NAPSNet Daily Report 7 January, 2010
Contents in this Issue:
- I. NAPSNet
- 1. ROK on DPRK Nuclear Talks
- 2. Inter-Korea Relations
- 3. Sino-DPRK Relations
- 4. DPRK Plane Interdiction
- 5. DPRK Leadership
- 6. DPRK Economy
- 7. DPRK Refugee Issue
- 8. ROK Defense
- 9. ROK Nuclear Energy
- 10. USFJ Base Relocation
- 11. Japan-India Climate Cooperation
- 12. Japan Politics
- 13. Sino-Japan Relations
- 14. Sino-Pakistan Relations
- 15. Cross Strait Relations
- 16. PRC Territorial Dispute
- 17. PRC Energy
- 18. PRC Civil Unrest
- 19. PRC Public Health
- II. PRC Report
1. ROK on DPRK Nuclear Talks
Agence France Presse (“S.KOREA URGES N.KOREA TO RETURN TO NUCLEAR TALKS”, Seoul, 2010/01/06) reported that the ROK on Wednesday urged the DPRK to return to nuclear disarmament talks and called on the PRC to step up efforts to bring Pyongyang back to the table. “I think the North has now secured all face-saving measures (it needed) to return to the six-party talks,” Foreign Minister Yu Myung-Hwan said. “Now is the time for the North and China to respond more actively (to calls for resuming the talks),” he said. “My personal expectation is that North Korea will return to the talks at an early date but I am cautious in predicting in more precise terms — whether it will do so in February or in March,” Yu said.
2. Inter-Korea Relations
Xinhua News Agency (“REPATRIATION OF TWO DPRK FISHERMEN COMPLETED”, Seoul, 2010/01/06) reported that the repatriation of the two fishermen from the Democratic People’s Republic of Korea (DPRK) who drifted south of the sea border has been completed Wednesday, local media reported. The two were sent back at 2:00 p.m. local time through the truce village of Panmunjum as previously scheduled by authorities, according to Seoul’s Yonhap News Agency.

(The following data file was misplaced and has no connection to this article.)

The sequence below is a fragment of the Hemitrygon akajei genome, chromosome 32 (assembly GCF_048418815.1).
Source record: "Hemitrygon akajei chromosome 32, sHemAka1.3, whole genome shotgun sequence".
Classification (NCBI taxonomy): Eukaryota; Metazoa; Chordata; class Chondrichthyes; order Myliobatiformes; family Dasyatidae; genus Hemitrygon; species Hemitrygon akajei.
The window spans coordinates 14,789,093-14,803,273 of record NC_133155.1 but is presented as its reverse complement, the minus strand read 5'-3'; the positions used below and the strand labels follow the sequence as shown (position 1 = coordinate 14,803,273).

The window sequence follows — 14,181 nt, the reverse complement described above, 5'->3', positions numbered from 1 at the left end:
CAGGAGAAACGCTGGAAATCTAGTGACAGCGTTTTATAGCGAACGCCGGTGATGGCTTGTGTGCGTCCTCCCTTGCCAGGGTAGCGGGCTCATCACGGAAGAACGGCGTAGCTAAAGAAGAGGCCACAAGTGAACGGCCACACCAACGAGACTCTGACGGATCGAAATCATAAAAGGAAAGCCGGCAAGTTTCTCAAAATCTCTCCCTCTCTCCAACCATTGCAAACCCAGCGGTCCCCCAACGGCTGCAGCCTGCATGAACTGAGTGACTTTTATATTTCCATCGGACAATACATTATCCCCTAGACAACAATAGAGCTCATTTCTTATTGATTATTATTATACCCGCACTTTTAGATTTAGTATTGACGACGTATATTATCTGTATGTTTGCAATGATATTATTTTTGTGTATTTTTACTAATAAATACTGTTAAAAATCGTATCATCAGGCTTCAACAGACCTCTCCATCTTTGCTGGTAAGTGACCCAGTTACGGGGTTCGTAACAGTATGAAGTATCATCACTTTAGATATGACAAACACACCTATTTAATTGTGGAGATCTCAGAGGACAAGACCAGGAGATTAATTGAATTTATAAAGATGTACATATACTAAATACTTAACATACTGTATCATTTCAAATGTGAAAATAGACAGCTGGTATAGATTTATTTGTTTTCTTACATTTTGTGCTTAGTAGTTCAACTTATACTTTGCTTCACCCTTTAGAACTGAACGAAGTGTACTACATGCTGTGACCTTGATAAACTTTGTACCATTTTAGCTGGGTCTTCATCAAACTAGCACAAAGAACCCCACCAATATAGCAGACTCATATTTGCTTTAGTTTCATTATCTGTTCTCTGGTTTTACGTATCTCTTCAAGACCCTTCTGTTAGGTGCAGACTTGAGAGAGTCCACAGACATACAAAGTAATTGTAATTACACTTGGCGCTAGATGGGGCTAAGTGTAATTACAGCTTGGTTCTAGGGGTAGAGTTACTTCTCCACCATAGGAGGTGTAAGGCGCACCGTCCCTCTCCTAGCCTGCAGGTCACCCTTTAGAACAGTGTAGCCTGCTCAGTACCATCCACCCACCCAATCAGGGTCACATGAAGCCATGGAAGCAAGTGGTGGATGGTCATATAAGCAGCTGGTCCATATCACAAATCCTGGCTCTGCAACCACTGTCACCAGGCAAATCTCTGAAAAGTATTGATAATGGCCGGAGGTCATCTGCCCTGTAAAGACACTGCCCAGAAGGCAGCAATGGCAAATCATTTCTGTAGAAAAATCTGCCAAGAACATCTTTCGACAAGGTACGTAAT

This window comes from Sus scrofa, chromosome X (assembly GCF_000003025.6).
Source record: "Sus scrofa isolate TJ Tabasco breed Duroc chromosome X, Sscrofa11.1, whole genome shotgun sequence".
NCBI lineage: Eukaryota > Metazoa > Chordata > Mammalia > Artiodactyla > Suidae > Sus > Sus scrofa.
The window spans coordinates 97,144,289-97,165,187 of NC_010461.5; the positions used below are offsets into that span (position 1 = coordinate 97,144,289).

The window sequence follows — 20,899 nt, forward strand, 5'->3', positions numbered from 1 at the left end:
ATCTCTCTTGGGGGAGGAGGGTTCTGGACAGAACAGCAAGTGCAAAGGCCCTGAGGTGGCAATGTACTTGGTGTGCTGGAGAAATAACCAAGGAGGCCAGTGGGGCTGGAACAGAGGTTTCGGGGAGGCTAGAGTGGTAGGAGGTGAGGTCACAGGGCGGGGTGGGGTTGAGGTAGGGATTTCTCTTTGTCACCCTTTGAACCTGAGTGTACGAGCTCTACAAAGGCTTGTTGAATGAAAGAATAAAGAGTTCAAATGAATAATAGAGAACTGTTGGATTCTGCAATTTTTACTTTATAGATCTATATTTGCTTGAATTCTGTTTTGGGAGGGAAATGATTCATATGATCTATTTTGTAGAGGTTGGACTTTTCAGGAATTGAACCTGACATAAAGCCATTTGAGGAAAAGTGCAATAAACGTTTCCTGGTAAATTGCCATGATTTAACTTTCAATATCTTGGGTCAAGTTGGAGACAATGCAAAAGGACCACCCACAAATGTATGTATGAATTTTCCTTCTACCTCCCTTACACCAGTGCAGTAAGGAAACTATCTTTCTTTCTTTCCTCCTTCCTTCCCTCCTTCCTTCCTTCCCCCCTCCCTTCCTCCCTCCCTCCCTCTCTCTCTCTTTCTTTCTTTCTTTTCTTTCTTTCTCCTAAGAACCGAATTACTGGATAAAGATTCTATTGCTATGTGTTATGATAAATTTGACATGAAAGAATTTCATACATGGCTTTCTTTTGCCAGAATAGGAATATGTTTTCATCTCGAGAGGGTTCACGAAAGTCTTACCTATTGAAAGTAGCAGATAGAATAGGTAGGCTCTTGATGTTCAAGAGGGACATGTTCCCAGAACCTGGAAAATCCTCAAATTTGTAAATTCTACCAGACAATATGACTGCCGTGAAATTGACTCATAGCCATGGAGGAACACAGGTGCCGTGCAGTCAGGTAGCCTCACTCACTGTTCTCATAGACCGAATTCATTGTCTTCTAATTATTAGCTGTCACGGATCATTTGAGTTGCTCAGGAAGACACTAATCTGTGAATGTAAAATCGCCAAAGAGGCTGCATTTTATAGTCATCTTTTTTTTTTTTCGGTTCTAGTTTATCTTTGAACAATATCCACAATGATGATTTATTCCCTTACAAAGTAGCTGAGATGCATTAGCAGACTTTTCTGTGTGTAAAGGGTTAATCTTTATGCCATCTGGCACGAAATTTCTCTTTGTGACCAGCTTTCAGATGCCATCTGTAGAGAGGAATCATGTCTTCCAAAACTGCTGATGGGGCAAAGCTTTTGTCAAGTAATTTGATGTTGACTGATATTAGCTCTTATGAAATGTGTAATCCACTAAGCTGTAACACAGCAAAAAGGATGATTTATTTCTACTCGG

Yonhap News (“TWO KOREAS CAN COOPERATE IN CHEMISTRY, BIOTECH AND NANO SCIENCE: REPORT”, Seoul, 2010/01/06) reported that inter-Korean cooperation is possible in the chemistry, biotech and nano science arenas, where the technology gap separating the two countries is the smallest, a report by a state-run think tank said Wednesday. The latest “Issue and Policy” report by the Science and Technology Policy Institute said the DPRK has traditionally been strong in the polymer chemistry and single carbon material sectors, as well as in such biotech areas as animal cloning. “Cooperation can take place in relatively new fields such as nanotech, biology and chemistry where North Korea has traditionally been strong,” the report said.
3. Sino-DPRK Relations
United Press International (“CHINA STRESSES CLOSER TIES WITH N. KOREA “, Pyongyang, 2010/01/06) reported that the PRC’s friendship with the DPRK will reach new heights this year, its ambassador to Pyongyang said. Speaking at a reception for journalists from the two countries, PRC Ambassador Liu Xiaoming said cooperative relations helped boost the friendship between the two countries. Liu also said the PRC would continue to boost bilateral exchanges and work for peace and stability on the Korean Peninsula and in Northeast Asia. On the denuclearization issue, Liu said there was some progress toward restarting the six-party talks, and said it should be realized through dialogue and negotiation.
4. DPRK Plane Interdiction